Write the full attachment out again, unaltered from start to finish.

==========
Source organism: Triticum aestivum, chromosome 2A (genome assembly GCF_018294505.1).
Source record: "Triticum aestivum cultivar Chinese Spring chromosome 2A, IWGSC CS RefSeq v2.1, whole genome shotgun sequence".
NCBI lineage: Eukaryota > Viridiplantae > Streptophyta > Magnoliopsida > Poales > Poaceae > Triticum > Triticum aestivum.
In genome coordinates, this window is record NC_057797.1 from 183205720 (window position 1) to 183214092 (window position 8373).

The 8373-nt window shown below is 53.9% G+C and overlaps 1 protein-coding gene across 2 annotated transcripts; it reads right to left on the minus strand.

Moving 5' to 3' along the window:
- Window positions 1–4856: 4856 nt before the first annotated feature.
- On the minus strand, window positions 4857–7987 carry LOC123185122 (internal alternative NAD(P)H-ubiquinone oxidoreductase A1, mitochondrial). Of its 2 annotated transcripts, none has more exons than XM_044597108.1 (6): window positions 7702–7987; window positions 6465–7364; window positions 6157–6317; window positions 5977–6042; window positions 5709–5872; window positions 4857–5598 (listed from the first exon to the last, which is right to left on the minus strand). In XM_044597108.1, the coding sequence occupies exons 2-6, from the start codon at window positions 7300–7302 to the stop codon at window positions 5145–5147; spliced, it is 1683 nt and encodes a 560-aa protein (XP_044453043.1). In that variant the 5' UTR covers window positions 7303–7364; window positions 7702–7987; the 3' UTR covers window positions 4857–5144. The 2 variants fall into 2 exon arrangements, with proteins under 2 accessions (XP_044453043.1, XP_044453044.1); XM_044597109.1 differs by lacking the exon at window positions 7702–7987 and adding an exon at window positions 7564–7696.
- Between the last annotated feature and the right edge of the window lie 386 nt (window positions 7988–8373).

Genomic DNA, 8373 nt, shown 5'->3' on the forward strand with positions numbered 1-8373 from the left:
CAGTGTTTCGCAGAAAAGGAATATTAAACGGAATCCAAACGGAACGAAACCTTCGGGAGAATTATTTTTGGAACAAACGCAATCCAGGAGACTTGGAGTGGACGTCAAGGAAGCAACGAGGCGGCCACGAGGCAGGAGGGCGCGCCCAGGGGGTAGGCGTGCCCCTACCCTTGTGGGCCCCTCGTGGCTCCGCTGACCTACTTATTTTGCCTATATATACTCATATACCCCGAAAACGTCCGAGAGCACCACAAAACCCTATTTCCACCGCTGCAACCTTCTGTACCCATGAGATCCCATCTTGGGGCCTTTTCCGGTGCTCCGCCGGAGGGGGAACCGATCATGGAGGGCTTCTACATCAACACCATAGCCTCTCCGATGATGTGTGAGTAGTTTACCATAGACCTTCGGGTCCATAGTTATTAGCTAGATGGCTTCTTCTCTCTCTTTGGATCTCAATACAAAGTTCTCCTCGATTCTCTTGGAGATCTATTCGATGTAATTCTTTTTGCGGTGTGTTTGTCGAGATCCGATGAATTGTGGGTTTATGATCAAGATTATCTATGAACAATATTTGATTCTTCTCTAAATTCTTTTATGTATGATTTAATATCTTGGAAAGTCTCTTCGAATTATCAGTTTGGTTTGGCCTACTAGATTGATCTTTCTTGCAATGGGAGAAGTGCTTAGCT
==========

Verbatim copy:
Source organism: Triticum aestivum, chromosome 2A (genome assembly GCF_018294505.1).
Source record: "Triticum aestivum cultivar Chinese Spring chromosome 2A, IWGSC CS RefSeq v2.1, whole genome shotgun sequence".
NCBI lineage: Eukaryota > Viridiplantae > Streptophyta > Magnoliopsida > Poales > Poaceae > Triticum > Triticum aestivum.
In genome coordinates, this window is record NC_057797.1 from 183205720 (window position 1) to 183214092 (window position 8373).

The 8373-nt window shown below is 53.9% G+C and overlaps 1 protein-coding gene across 2 annotated transcripts; it reads right to left on the minus strand.

Moving 5' to 3' along the window:
- Window positions 1–4856: 4856 nt before the first annotated feature.
- On the minus strand, window positions 4857–7987 carry LOC123185122 (internal alternative NAD(P)H-ubiquinone oxidoreductase A1, mitochondrial). Of its 2 annotated transcripts, none has more exons than XM_044597108.1 (6): window positions 7702–7987; window positions 6465–7364; window positions 6157–6317; window positions 5977–6042; window positions 5709–5872; window positions 4857–5598 (listed from the first exon to the last, which is right to left on the minus strand). In XM_044597108.1, the coding sequence occupies exons 2-6, from the start codon at window positions 7300–7302 to the stop codon at window positions 5145–5147; spliced, it is 1683 nt and encodes a 560-aa protein (XP_044453043.1). In that variant the 5' UTR covers window positions 7303–7364; window positions 7702–7987; the 3' UTR covers window positions 4857–5144. The 2 variants fall into 2 exon arrangements, with proteins under 2 accessions (XP_044453043.1, XP_044453044.1); XM_044597109.1 differs by lacking the exon at window positions 7702–7987 and adding an exon at window positions 7564–7696.
- Between the last annotated feature and the right edge of the window lie 386 nt (window positions 7988–8373).

Genomic DNA, 8373 nt, shown 5'->3' on the forward strand with positions numbered 1-8373 from the left:
CAGTGTTTCGCAGAAAAGGAATATTAAACGGAATCCAAACGGAACGAAACCTTCGGGAGAATTATTTTTGGAACAAACGCAATCCAGGAGACTTGGAGTGGACGTCAAGGAAGCAACGAGGCGGCCACGAGGCAGGAGGGCGCGCCCAGGGGGTAGGCGTGCCCCTACCCTTGTGGGCCCCTCGTGGCTCCGCTGACCTACTTATTTTGCCTATATATACTCATATACCCCGAAAACGTCCGAGAGCACCACAAAACCCTATTTCCACCGCTGCAACCTTCTGTACCCATGAGATCCCATCTTGGGGCCTTTTCCGGTGCTCCGCCGGAGGGGGAACCGATCATGGAGGGCTTCTACATCAACACCATAGCCTCTCCGATGATGTGTGAGTAGTTTACCATAGACCTTCGGGTCCATAGTTATTAGCTAGATGGCTTCTTCTCTCTCTTTGGATCTCAATACAAAGTTCTCCTCGATTCTCTTGGAGATCTATTCGATGTAATTCTTTTTGCGGTGTGTTTGTCGAGATCCGATGAATTGTGGGTTTATGATCAAGATTATCTATGAACAATATTTGATTCTTCTCTAAATTCTTTTATGTATGATTTAATATCTTGGAAAGTCTCTTCGAATTATCAGTTTGGTTTGGCCTACTAGATTGATCTTTCTTGCAATGGGAGAAGTGCTTAGCT